Snakes of Tulsa, OK

Tulsa snake

Common Snake Species in Tulsa

Tulsa snake Broad-banded Water Snake: Broad-banded water snakes typically have dark bands on the top of their bodies that are separated by 3-4 scales, which tend to be of a lighter color. The sides and bottom of its head are commonly yellow or are slightly white-colored. Their bellies are light-colored with belly markings that are somewhat rectangular shaped. The bellies are usually red, tan, or light brown in color. The rectangles on their bellies also sometimes come in different sets, they can come in twos, threes, and even fours. These snakes like to live near aquatic areas such as lakes and rivers in southeastern Oklahoma and can reach even the central-southern parts of the state.

Tulsa snake Graham’s Crayfish Snake: These types of snakes are usually brown to gray in color. They also have cream-colored bellies. Their bellies and back are also separated by the three rows of scales that are a bit lighter than their scales on their backs. These snakes can be found around Central Oklahoma and in the Red River drainage. They like living in lakes, ponds, and any form of water that moves slowly and has a good population of crayfish. As their name suggests, these snakes love to feast on crayfish, their favorite meals are crayfish that have just recently molted. These snakes can also be found in urban areas. These snakes are small and can barely grow longer than 2 feet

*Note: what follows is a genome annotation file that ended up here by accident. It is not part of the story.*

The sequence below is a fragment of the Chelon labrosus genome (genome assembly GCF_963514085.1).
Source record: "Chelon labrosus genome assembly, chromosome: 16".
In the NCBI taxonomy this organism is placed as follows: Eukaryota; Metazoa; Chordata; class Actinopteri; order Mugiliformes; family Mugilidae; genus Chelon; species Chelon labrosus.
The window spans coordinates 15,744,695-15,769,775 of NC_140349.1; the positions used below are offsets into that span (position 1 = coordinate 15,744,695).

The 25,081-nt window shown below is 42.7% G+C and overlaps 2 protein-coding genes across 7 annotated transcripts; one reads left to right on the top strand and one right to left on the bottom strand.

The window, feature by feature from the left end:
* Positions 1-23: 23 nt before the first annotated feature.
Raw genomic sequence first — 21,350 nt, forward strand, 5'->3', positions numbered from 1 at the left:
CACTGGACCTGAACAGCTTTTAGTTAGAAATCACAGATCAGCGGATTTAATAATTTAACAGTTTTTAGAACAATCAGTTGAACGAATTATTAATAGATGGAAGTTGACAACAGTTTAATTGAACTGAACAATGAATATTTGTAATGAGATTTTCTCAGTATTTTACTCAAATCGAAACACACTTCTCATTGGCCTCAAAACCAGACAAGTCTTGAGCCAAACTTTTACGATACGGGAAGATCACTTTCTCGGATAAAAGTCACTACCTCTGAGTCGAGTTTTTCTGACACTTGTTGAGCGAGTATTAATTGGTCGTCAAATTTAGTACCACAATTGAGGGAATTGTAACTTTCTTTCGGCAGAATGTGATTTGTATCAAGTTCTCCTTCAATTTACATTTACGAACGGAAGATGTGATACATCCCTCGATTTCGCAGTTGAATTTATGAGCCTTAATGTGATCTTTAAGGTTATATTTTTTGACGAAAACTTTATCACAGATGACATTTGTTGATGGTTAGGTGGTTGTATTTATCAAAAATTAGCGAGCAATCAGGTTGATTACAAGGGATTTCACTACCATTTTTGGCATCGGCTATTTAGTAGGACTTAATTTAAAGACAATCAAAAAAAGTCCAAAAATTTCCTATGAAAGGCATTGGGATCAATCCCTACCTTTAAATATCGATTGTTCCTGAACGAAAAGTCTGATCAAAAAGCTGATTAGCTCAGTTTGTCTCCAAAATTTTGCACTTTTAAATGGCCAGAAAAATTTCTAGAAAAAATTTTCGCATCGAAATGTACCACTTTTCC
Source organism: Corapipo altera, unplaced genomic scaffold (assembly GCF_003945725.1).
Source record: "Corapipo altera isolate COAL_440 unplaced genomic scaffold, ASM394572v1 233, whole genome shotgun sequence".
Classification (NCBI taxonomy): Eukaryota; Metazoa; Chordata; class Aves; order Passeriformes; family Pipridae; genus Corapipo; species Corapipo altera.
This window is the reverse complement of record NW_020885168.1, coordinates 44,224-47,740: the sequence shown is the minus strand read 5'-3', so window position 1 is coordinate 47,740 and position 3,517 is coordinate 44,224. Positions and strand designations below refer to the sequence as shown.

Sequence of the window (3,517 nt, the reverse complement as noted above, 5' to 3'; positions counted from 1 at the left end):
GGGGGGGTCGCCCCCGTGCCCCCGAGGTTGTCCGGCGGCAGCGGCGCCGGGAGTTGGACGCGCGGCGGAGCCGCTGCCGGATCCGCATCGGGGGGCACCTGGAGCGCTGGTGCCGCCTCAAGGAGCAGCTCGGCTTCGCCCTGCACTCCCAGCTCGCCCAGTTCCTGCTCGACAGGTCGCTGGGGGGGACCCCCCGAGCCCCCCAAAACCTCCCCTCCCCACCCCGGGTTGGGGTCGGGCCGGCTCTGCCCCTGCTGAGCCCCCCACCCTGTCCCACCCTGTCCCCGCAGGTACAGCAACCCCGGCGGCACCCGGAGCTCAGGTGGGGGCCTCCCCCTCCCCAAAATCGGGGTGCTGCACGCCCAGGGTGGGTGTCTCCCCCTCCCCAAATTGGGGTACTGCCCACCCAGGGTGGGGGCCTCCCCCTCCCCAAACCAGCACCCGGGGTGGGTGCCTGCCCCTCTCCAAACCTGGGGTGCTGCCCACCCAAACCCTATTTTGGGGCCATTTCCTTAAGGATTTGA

Tulsa snake Plain-bellied Water Snake: Plain-bellied water snakes are usually gray or olive in color. They also have blotches around their bodies that are typically lighter colored. In adults, however, the patterns can sometimes fade away to the point that they can no longer be distinguished. Their bellies are yellow and have no noteworthy markings. These snakes prey on both aquatic and land animals, when they perceive threats they usually resort to biting and releasing a foul smell. What makes this snake unique from other water snakes is that it is willing to leave the water if it means escaping prey or from capture. These snakes like to stay in areas that are near or above water, such as shrubs and tree branches. These snakes can be found in a plethora of places such as the southeastern parts of New Mexico and New Jersey and the northern parts of Michigan and Mexico.

Venomous Snake Species in Tulsa

Tulsa snake Western Diamondback Rattlesnake: This type of diamondback rattlesnake is usually tan, brown, or grey in color. It also has a diamond-shaped pattern on its back and is commonly speckled with spots. These are also the most common rattlesnakes in the area. These snakes can be found in flat coastal areas but also can be located in high areas such as canyons and hillsides. They can also be found in deserts, grasslands, and pine-oak forests. These snakes can grow up to 4 feet.

Tulsa snake Cottonmouth: The cottonmouth snake is typically black or dark brown in color. If it is all black it has no patterns on its skin, if it is dark brown it possesses a pattern of darker bands on its backs. Their bellies are also either black or dark brown in color. As young snakes, these snakes tend to have yellow tails. These snakes also have a very interesting diet, which consists of land mammals, birds, amphibians, other snakes, small turtles, and small alligators. Their name “cottonmouth” actually comes from the white lining you can see on their mouths, and when they are threatened they open their mouth wide and present their white lining. These snakes can grow up to 30-42 inches in length.